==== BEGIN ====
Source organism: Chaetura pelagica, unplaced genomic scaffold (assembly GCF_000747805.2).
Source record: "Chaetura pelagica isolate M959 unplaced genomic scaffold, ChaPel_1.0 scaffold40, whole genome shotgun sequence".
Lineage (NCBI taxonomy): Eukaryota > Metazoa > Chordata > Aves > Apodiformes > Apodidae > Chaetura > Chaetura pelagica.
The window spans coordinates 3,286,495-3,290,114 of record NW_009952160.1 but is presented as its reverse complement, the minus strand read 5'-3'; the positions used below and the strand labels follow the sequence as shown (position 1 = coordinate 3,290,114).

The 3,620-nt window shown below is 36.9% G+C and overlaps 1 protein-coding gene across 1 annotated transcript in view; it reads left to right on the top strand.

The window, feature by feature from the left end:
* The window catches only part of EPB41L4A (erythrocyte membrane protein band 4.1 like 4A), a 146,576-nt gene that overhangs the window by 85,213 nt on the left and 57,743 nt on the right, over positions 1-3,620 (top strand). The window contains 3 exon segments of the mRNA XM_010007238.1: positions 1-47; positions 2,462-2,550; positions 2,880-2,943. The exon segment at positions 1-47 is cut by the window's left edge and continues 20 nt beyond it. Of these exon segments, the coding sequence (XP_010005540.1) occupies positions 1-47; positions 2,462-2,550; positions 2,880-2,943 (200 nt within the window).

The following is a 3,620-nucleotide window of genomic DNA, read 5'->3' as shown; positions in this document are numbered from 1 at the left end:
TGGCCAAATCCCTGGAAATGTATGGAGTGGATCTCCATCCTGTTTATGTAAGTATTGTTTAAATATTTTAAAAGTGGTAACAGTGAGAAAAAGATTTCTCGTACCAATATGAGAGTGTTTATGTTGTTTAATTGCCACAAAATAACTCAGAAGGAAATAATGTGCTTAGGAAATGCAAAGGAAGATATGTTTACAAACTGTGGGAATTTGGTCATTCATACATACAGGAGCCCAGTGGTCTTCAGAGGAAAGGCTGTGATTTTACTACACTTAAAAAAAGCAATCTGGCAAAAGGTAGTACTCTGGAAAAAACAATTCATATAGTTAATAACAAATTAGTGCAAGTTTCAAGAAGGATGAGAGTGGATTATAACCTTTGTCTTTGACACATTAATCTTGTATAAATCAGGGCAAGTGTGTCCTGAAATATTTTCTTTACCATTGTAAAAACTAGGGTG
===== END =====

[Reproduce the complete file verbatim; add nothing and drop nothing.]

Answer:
Source organism: Chaetura pelagica, unplaced genomic scaffold (assembly GCF_000747805.2).
Source record: "Chaetura pelagica isolate M959 unplaced genomic scaffold, ChaPel_1.0 scaffold40, whole genome shotgun sequence".
Lineage (NCBI taxonomy): Eukaryota > Metazoa > Chordata > Aves > Apodiformes > Apodidae > Chaetura > Chaetura pelagica.
The window spans coordinates 3,286,495-3,290,114 of record NW_009952160.1 but is presented as its reverse complement, the minus strand read 5'-3'; the positions used below and the strand labels follow the sequence as shown (position 1 = coordinate 3,290,114).

The 3,620-nt window shown below is 36.9% G+C and overlaps 1 protein-coding gene across 1 annotated transcript in view; it reads left to right on the top strand.

The window, feature by feature from the left end:
* The window catches only part of EPB41L4A (erythrocyte membrane protein band 4.1 like 4A), a 146,576-nt gene that overhangs the window by 85,213 nt on the left and 57,743 nt on the right, over positions 1-3,620 (top strand). The window contains 3 exon segments of the mRNA XM_010007238.1: positions 1-47; positions 2,462-2,550; positions 2,880-2,943. The exon segment at positions 1-47 is cut by the window's left edge and continues 20 nt beyond it. Of these exon segments, the coding sequence (XP_010005540.1) occupies positions 1-47; positions 2,462-2,550; positions 2,880-2,943 (200 nt within the window).

The following is a 3,620-nucleotide window of genomic DNA, read 5'->3' as shown; positions in this document are numbered from 1 at the left end:
TGGCCAAATCCCTGGAAATGTATGGAGTGGATCTCCATCCTGTTTATGTAAGTATTGTTTAAATATTTTAAAAGTGGTAACAGTGAGAAAAAGATTTCTCGTACCAATATGAGAGTGTTTATGTTGTTTAATTGCCACAAAATAACTCAGAAGGAAATAATGTGCTTAGGAAATGCAAAGGAAGATATGTTTACAAACTGTGGGAATTTGGTCATTCATACATACAGGAGCCCAGTGGTCTTCAGAGGAAAGGCTGTGATTTTACTACACTTAAAAAAAGCAATCTGGCAAAAGGTAGTACTCTGGAAAAAACAATTCATATAGTTAATAACAAATTAGTGCAAGTTTCAAGAAGGATGAGAGTGGATTATAACCTTTGTCTTTGACACATTAATCTTGTATAAATCAGGGCAAGTGTGTCCTGAAATATTTTCTTTACCATTGTAAAAACTAGGGTG